Data-driven investigations of disgust
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Disgust features prominently in many facets of human life, from dining etiquette to spider phobia to genocide. For some applications, such as public health campaigns, it might be desirable to know how to increase disgust, whereas for things like legal and political decision-making it might be desirable to know how to suppress disgust. However, interventions in neither direction can take place until the basic structure of disgust is better understood. Disgust is notoriously difficult to model, largely due to the fact that it is a highly individually variable, multifactorial construct, with a great breadth of eliciting stimuli and contexts. As such, many of the theories which attempt to comprehensively describe disgust come into conflict with each other, impeding progress towards more efficient and effective ways of predicting disgust-related outcomes. The aim of this dissertation is to explore the possible contribution of data-driven methods to resolving theoretical questions, evaluating extant theories, and the generation of novel conceptual structures from bottom-up insights. Data were collected to sample subjective experience as well as psychophysiological reactivity. Through the use of techniques such as factor analysis and support vector machine classification, several insights about the approaching the study of disgust emerged. In one study, results indicated that the level of abstraction across subdivisions of disgust is not necessarily constant, in spite of a priori theoretical expectations: in other words, some domains of disgust are more general than others, and recognizing as much will improve the predictive validity of a model. Another study highlighted the importance of recognizing one particular category of disgust elicitors (mutilation) as a separate entity from the superordinate domains into which extant theories placed it. Finally, another study investigated the influence of concurrent emotions on variability in disgust physiology, and demonstrated the difference in the representations of the structure of disgust between the level of subjective experience and the level of autonomic activity. In total, the studies conducted as part of this dissertation suggest that for constructs as complex as disgust, data-driven approaches investigations can be a boon to scientists looking to evaluate the quality of the theoretical tools at their disposal.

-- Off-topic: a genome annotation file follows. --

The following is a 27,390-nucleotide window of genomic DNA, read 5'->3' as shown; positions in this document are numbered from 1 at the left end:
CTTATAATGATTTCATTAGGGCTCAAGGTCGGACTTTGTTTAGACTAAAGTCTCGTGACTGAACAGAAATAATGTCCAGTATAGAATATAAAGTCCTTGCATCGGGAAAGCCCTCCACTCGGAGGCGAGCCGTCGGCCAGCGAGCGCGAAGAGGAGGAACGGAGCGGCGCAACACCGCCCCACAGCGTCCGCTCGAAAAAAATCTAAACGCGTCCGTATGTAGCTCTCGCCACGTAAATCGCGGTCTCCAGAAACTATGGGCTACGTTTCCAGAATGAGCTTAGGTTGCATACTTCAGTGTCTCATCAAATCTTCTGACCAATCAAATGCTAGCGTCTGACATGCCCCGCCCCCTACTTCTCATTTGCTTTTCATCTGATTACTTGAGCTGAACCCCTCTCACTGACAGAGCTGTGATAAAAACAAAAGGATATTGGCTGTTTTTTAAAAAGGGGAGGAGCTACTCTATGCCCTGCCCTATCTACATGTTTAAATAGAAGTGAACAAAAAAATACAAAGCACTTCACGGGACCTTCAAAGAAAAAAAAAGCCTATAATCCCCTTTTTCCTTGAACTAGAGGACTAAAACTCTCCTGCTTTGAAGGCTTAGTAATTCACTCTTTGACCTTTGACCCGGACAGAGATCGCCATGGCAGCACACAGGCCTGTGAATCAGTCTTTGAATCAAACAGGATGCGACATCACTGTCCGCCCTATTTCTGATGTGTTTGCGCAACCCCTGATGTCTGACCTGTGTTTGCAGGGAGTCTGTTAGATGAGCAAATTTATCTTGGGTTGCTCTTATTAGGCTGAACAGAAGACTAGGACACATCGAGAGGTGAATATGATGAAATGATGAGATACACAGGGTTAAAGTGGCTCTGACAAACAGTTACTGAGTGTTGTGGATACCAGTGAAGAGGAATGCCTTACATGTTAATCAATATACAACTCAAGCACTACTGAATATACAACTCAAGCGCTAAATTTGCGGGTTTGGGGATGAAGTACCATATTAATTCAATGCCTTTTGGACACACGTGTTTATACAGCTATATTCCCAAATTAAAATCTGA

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Rights for Collection: Duke Dissertations